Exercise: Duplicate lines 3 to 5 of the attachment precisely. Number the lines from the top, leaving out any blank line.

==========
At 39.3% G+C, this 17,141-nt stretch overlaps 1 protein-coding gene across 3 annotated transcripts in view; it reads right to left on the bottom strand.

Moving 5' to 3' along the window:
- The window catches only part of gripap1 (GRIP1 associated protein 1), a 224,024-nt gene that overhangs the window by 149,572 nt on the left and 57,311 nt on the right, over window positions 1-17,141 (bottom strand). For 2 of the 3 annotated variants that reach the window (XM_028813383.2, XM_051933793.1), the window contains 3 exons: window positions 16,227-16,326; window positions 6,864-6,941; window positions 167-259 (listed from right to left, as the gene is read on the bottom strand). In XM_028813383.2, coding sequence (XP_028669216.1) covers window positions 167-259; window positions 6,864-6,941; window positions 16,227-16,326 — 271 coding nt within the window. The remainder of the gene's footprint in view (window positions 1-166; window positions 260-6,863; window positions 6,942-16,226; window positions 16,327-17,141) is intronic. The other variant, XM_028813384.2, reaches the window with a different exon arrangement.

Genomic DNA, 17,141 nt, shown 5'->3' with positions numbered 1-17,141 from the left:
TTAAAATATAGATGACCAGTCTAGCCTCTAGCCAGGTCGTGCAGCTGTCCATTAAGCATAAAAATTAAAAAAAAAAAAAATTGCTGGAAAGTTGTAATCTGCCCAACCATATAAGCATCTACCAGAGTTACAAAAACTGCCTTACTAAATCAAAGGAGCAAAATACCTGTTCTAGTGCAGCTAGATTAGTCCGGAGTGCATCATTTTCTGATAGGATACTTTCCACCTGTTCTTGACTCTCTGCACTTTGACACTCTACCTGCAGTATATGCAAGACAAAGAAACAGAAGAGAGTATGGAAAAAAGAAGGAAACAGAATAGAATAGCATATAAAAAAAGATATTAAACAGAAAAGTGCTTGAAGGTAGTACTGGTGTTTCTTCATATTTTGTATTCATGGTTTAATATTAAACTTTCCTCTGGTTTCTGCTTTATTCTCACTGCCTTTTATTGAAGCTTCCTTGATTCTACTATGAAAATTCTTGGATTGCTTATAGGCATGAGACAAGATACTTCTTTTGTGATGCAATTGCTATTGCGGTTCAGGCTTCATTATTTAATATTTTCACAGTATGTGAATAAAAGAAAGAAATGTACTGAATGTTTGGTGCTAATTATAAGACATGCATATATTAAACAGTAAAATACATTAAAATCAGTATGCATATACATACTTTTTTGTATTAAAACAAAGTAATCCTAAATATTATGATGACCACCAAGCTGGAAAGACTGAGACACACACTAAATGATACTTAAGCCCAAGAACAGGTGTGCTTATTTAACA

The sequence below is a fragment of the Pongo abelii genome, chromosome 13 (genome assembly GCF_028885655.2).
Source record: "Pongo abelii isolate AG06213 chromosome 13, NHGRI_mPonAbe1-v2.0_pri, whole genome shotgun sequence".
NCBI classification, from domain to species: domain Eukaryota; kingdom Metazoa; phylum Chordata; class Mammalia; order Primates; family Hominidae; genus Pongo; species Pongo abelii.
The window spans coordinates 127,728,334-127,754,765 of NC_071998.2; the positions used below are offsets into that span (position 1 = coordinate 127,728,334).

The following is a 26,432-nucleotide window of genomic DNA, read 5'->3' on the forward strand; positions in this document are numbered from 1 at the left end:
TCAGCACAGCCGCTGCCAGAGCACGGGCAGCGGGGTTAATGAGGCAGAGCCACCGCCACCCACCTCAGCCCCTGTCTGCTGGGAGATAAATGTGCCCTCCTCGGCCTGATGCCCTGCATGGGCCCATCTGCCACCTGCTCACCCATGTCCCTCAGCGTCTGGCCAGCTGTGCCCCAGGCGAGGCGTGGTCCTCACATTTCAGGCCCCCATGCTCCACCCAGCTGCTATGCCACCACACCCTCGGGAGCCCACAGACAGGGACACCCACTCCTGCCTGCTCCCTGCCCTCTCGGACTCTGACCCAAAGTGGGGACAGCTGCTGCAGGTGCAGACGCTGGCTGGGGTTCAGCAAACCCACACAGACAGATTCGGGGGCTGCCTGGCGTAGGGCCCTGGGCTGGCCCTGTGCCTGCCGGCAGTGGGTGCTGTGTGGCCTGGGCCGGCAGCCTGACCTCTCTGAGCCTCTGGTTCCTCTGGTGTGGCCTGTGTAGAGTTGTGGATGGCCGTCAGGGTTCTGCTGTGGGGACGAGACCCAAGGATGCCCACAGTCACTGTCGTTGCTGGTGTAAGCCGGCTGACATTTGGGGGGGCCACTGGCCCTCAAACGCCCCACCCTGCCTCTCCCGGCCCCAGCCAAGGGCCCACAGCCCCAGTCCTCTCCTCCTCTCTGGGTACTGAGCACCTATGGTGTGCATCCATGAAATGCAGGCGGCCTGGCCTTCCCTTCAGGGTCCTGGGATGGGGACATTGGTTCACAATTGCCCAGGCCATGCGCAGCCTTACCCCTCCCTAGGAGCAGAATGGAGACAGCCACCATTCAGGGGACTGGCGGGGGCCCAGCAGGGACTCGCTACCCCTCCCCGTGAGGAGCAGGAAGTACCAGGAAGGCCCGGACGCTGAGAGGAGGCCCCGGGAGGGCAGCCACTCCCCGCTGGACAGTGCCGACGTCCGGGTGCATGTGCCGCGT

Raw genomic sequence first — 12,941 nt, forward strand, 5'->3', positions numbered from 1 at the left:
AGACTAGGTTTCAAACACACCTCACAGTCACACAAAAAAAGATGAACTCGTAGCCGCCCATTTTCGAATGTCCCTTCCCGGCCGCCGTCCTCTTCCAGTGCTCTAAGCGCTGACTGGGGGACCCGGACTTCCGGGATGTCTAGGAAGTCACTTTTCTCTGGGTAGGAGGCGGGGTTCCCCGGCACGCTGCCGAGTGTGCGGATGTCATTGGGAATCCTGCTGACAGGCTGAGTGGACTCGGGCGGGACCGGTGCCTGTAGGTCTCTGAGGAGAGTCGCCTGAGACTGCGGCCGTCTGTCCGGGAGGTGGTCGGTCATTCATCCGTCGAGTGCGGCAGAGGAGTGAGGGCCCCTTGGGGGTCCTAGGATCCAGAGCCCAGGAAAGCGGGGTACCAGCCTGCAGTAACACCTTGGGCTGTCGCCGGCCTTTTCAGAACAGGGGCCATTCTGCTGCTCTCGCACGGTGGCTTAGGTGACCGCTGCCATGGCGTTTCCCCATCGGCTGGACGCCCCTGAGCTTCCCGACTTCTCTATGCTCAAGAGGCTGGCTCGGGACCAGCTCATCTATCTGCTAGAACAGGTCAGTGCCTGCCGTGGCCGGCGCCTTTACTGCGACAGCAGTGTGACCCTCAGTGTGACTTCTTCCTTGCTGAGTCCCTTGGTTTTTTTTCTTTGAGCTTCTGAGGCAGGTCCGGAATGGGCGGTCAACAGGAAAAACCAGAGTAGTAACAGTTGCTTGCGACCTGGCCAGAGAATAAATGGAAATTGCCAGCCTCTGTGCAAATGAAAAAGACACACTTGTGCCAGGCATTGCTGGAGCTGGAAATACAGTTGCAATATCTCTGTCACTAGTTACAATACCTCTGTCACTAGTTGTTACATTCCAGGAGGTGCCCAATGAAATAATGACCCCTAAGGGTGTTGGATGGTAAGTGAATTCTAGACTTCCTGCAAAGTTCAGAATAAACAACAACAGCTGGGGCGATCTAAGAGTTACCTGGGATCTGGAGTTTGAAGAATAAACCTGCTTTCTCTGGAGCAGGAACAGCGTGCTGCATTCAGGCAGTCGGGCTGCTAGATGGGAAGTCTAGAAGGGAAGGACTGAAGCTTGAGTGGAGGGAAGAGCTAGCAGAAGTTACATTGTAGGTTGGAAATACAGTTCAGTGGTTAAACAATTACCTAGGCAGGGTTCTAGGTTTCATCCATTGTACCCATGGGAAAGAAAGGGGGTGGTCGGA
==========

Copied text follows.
- The window catches only part of gripap1 (GRIP1 associated protein 1), a 224,024-nt gene that overhangs the window by 149,572 nt on the left and 57,311 nt on the right, over window positions 1-17,141 (bottom strand). For 2 of the 3 annotated variants that reach the window (XM_028813383.2, XM_051933793.1), the window contains 3 exons: window positions 16,227-16,326; window positions 6,864-6,941; window positions 167-259 (listed from right to left, as the gene is read on the bottom strand). In XM_028813383.2, coding sequence (XP_028669216.1) covers window positions 167-259; window positions 6,864-6,941; window positions 16,227-16,326 — 271 coding nt within the window. The remainder of the gene's footprint in view (window positions 1-166; window positions 260-6,863; window positions 6,942-16,226; window positions 16,327-17,141) is intronic. The other variant, XM_028813384.2, reaches the window with a different exon arrangement.

Genomic DNA, 17,141 nt, shown 5'->3' with positions numbered 1-17,141 from the left:
TTAAAATATAGATGACCAGTCTAGCCTCTAGCCAGGTCGTGCAGCTGTCCATTAAGCATAAAAATTAAAAAAAAAAAAAATTGCTGGAAAGTTGTAATCTGCCCAACCATATAAGCATCTACCAGAGTTACAAAAACTGCCTTACTAAATCAAAGGAGCAAAATACCTGTTCTAGTGCAGCTAGATTAGTCCGGAGTGCATCATTTTCTGATAGGATACTTTCCACCTGTTCTTGACTCTCTGCACTTTGACACTCTACCTGCAGTATATGCAAGACAAAGAAACAGAAGAGAGTATGGAAAAAAGAAGGAAACAGAATAGAATAGCATATAAAAAAAGATATTAAACAGAAAAGTGCTTGAAGGTAGTACTGGTGTTTCTTCATATTTTGTATTCATGGTTTAATATTAAACTTTCCTCTGGTTTCTGCTTTATTCTCACTGCCTTTTATTGAAGCTTCCTTGATTCTACTATGAAAATTCTTGGATTGCTTATAGGCATGAGACAAGATACTTCTTTTGTGATGCAATTGCTATTGCGGTTCAGGCTTCATTATTTAATATTTTCACAGTATGTGAATAAAAGAAAGAAATGTACTGAATGTTTGGTGCTAATTATAAGACATGCATATATTAAACAGTAAAATACATTAAAATCAGTATGCATATACATACTTTTTTGTATTAAAACAAAGTAATCCTAAATATTATGATGACCACCAAGCTGGAAAGACTGAGACACACACTAAATGATACTTAAGCCCAAGAACAGGTGTGCTTATTTAACA